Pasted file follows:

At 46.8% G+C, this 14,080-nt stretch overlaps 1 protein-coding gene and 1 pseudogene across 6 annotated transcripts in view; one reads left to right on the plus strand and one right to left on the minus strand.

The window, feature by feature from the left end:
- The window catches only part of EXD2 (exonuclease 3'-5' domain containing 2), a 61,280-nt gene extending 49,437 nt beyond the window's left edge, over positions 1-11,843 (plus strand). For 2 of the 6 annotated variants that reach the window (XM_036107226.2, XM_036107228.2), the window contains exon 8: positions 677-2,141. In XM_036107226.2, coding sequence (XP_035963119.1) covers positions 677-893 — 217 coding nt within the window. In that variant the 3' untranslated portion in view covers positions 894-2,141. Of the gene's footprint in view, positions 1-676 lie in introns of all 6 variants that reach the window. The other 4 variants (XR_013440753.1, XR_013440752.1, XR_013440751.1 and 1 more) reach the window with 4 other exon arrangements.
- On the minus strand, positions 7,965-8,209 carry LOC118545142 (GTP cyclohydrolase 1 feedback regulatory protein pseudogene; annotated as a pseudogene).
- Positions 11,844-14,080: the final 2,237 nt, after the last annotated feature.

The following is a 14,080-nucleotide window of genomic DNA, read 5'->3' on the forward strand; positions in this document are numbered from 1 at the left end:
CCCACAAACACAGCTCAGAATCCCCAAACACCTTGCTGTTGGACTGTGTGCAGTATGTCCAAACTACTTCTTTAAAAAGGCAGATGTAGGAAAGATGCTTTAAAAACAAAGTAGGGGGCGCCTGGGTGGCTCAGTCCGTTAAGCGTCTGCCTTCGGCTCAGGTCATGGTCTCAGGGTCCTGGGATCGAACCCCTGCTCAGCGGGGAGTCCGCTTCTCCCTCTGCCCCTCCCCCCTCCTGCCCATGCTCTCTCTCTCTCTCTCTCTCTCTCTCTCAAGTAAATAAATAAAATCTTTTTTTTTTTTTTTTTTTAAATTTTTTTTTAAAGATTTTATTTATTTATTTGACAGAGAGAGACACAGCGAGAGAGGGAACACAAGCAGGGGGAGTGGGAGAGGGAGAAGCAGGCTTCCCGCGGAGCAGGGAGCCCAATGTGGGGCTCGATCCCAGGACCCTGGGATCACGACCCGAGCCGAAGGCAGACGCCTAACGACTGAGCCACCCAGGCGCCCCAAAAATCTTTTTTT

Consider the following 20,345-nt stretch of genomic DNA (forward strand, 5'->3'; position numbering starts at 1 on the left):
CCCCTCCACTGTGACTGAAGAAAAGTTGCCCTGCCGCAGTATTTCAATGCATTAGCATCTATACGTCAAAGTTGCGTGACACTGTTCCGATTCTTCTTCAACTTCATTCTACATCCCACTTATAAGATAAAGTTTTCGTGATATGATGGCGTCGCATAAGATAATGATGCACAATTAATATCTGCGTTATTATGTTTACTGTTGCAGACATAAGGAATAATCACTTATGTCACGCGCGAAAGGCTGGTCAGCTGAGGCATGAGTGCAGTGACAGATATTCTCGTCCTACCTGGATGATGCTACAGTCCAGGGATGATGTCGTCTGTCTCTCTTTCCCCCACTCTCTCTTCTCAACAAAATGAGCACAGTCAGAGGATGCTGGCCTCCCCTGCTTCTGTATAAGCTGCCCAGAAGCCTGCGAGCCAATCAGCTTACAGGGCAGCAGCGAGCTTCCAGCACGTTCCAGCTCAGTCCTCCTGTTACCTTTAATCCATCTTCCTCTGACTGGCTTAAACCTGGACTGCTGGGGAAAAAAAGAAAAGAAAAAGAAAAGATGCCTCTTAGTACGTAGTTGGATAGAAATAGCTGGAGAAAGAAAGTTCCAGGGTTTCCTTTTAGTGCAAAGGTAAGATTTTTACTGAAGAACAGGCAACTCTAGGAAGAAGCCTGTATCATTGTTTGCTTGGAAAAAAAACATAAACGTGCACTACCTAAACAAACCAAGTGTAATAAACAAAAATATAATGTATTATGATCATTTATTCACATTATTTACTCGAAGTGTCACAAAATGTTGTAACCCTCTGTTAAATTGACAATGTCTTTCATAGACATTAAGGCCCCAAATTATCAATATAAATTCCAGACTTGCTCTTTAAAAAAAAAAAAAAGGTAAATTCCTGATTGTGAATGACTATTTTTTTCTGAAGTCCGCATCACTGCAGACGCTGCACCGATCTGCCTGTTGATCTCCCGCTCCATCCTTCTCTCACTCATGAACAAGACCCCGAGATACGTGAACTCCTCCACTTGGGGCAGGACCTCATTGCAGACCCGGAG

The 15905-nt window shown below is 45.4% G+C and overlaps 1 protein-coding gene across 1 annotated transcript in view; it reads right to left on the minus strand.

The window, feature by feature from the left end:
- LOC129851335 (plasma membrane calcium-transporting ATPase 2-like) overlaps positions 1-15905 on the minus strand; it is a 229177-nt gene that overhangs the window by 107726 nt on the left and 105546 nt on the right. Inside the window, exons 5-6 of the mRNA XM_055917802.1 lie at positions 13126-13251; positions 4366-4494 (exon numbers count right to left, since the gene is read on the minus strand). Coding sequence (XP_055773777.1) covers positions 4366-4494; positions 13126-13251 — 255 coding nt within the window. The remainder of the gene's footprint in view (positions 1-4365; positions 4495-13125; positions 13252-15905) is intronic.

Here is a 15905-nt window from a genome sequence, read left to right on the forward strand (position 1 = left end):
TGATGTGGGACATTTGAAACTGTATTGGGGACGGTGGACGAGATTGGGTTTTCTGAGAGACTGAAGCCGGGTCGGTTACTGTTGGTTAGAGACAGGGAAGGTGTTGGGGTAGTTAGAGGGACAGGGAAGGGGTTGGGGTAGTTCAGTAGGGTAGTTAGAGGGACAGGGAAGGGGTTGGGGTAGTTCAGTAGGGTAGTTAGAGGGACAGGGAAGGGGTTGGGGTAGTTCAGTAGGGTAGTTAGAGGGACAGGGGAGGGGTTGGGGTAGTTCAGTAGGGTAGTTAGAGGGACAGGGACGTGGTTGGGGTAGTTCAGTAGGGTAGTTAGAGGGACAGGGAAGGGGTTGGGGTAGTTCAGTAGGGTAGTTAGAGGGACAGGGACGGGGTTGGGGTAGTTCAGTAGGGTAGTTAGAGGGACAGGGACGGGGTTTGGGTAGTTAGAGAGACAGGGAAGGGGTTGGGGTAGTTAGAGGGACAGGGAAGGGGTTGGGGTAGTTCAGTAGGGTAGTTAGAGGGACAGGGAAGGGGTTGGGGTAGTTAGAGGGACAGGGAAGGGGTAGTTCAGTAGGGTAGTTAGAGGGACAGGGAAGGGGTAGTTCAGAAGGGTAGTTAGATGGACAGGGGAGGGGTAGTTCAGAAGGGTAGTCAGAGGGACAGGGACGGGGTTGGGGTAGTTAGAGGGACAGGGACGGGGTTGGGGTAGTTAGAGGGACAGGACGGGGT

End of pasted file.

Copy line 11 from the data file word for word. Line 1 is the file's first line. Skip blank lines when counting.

The window, feature by feature from the left end: